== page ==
The A to Z of computer music: S (part 2)

That's S sorted.
That's S sorted.

Shuttle through some more production terms - we've sorted the stems from the subs and put it all into simple English.


Italian for 'alone', solo in a musical context simply refers to any sound or instrument auditioned or played entirely on its own. Every channel on any DAW mixer will feature a Solo button - activating it silences all other channels that aren't also soloed (or made 'solo safe' - an option in certain mixers) for the purpose of tweaking the sound of that channel in isolation. Most DAWs use 'common sense' within their soloing systems - soloed auxiliary tracks (eg, effects returns) maintain input from channels routed to them, for example, rather than requiring them to be soloed as well.


Commercially retailed (or free) packages of 'sounds' intended to be loaded into DAWs and virtual instruments. Soundware comes in various forms, including libraries of discrete sampled loops and one-shots, multisampled 'ROMs' for playback via engines like NI Kontakt and UVI Workstation, banks of presets for synths and source material for hybrid synths/samplers.


When multiple microphones are used at the same time to capture separate elements of a single source - the drums and cymbals of a drum kit, the strings and body of a guitar, the various sections of an orchestra, etc - the inadvertent but inevitable leakage of elements other than the one intended to be captured into any given mic is called spill or bleed. While this is a phenomenon that recording and live sound engineers put a lot of effort into minimising, mic spill can actually be beneficial in certain situations, such as imbuing drum kit recordings with a natural, organic energy that often makes them sound more cohesive and 'glued'. Indeed, multi-mic'd virtual instruments - such as drum kits - often give users the ability to adjust spill levels.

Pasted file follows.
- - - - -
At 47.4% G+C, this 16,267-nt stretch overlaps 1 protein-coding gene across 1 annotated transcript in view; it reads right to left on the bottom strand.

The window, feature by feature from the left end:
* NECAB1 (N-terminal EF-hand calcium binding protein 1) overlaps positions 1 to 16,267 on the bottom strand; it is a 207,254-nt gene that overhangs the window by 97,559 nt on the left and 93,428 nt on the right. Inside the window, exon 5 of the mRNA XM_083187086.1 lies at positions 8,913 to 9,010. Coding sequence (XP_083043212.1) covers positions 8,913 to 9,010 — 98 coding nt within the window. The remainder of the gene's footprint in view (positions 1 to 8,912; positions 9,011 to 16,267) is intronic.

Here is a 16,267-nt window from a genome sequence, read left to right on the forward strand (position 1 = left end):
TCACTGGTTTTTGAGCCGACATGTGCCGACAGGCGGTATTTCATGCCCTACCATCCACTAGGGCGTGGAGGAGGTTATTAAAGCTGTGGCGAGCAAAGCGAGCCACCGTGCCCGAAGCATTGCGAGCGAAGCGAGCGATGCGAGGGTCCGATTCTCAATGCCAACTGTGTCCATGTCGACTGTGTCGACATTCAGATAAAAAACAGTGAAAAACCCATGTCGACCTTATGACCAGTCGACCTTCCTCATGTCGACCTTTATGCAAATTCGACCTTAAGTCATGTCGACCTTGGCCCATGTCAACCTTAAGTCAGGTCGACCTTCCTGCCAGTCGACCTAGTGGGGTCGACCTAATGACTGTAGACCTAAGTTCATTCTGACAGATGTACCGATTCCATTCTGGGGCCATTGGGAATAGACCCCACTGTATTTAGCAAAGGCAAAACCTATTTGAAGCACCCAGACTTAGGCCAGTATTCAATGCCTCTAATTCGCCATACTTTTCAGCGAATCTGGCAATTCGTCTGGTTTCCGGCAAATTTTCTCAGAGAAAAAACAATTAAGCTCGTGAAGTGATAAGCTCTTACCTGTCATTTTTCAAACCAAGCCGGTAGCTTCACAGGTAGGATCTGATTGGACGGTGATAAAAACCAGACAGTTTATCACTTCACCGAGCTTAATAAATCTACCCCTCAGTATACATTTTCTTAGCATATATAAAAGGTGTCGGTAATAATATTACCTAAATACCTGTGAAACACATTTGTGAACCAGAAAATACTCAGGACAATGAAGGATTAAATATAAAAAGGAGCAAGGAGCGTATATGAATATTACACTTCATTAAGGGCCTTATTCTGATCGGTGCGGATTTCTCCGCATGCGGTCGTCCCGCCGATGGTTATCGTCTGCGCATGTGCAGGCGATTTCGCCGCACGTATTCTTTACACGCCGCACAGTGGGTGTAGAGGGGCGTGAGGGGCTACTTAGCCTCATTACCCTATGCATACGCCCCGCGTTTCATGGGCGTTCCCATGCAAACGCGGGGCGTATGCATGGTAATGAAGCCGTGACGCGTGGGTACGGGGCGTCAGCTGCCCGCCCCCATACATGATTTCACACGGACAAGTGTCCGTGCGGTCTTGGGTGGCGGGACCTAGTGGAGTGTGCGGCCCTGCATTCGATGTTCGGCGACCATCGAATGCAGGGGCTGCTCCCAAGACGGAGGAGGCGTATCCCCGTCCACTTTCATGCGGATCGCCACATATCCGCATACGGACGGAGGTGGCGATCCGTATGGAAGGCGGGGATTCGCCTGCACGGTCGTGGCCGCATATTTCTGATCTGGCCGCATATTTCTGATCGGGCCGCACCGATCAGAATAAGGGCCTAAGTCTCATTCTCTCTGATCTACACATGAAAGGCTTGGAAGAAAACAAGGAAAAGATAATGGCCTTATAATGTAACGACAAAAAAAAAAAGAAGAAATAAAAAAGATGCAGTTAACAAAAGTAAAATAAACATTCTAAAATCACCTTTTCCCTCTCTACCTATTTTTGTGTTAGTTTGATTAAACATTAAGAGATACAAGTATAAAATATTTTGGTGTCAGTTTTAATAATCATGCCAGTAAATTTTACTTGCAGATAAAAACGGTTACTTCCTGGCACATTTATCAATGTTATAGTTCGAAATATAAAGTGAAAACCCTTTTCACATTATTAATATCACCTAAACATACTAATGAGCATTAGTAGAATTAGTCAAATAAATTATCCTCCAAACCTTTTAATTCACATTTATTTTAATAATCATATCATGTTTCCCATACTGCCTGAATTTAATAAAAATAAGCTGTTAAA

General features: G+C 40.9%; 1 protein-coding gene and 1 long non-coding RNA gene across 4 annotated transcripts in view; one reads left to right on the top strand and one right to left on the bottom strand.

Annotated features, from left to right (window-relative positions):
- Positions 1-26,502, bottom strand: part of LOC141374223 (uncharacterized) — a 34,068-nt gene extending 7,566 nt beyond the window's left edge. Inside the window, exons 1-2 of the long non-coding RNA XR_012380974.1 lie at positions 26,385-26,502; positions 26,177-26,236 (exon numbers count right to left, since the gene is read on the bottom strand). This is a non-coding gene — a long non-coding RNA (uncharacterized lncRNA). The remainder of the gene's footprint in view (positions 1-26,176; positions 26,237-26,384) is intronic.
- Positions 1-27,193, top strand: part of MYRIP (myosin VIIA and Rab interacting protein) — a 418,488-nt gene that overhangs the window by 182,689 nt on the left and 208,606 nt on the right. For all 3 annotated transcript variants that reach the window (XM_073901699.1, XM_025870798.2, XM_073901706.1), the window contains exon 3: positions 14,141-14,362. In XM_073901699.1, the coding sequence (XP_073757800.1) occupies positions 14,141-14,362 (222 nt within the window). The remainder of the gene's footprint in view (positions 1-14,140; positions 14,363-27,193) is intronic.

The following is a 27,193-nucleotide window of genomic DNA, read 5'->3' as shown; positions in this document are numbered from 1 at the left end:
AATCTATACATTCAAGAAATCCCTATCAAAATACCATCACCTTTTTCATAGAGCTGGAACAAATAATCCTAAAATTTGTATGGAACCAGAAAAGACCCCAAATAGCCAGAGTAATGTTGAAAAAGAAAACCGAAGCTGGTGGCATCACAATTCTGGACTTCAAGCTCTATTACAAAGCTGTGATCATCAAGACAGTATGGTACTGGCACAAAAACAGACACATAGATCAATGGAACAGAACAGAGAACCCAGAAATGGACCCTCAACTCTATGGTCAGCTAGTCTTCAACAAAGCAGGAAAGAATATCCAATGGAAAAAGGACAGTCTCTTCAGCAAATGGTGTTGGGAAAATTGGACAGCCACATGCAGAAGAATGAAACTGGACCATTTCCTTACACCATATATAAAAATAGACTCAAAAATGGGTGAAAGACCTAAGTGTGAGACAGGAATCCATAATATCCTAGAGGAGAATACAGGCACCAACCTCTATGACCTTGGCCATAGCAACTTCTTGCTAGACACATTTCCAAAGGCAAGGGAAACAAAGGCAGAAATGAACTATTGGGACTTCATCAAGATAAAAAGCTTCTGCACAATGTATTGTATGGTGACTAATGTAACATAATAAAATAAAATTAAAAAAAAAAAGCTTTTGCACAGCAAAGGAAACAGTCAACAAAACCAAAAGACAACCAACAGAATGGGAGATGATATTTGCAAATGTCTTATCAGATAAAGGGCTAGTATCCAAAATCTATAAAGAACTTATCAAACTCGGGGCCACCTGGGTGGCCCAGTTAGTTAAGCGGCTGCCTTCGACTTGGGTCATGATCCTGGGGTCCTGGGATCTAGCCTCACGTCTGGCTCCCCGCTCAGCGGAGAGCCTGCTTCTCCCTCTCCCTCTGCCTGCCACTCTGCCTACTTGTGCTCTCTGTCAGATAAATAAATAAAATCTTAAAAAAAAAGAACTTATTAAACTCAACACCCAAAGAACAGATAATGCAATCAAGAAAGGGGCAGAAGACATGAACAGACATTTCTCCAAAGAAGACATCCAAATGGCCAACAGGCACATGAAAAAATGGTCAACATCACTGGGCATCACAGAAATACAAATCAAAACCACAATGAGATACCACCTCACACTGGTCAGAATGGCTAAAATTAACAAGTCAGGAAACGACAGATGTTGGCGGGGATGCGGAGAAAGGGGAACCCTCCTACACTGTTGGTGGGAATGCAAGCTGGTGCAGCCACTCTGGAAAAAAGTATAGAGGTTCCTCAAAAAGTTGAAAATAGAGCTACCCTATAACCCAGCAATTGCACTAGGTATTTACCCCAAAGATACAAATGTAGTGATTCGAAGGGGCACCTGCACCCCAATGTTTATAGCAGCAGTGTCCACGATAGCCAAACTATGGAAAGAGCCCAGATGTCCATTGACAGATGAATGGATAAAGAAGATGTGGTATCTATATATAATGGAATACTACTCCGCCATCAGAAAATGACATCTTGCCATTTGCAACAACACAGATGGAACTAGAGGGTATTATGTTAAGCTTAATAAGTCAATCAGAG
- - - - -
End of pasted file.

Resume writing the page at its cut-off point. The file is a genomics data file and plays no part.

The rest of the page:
State variable filter (SVF)

A filter capable of outputting multiple filter modes (low-/band-/high-pass, etc) at once - depending on the design, you'll be able to either mix or switch between them. Some software filters emulate the active analogue circuitry of original SVFs and/or the mixable modes feature.


One of the biggest players in the music software industry, Steinberg are a German music software and hardware (audio interfaces and MIDI controllers) manufacturer/developer established in 1984 and now owned by Yamaha. Their first proper release (disregarding the commercially unsuccessful Multitrack Recorder) was the Pro-16 MIDI sequencer for the Commodore 64, followed by Pro-24 for the Atari ST, which developed into the seminal Cubase, eventually making its way onto Mac and PC, currently at version 7 (although various 'reboots' along the way make the real number much higher) and without doubt one of the most popular DAWs in the world. As well as pretty much defining the general shape of the modern software DAW with Cubase, Steinberg also invented the game-changing VST protocol, bringing the incredible real-time effects and instrument plugins that we now take for granted to the software studio for the first time.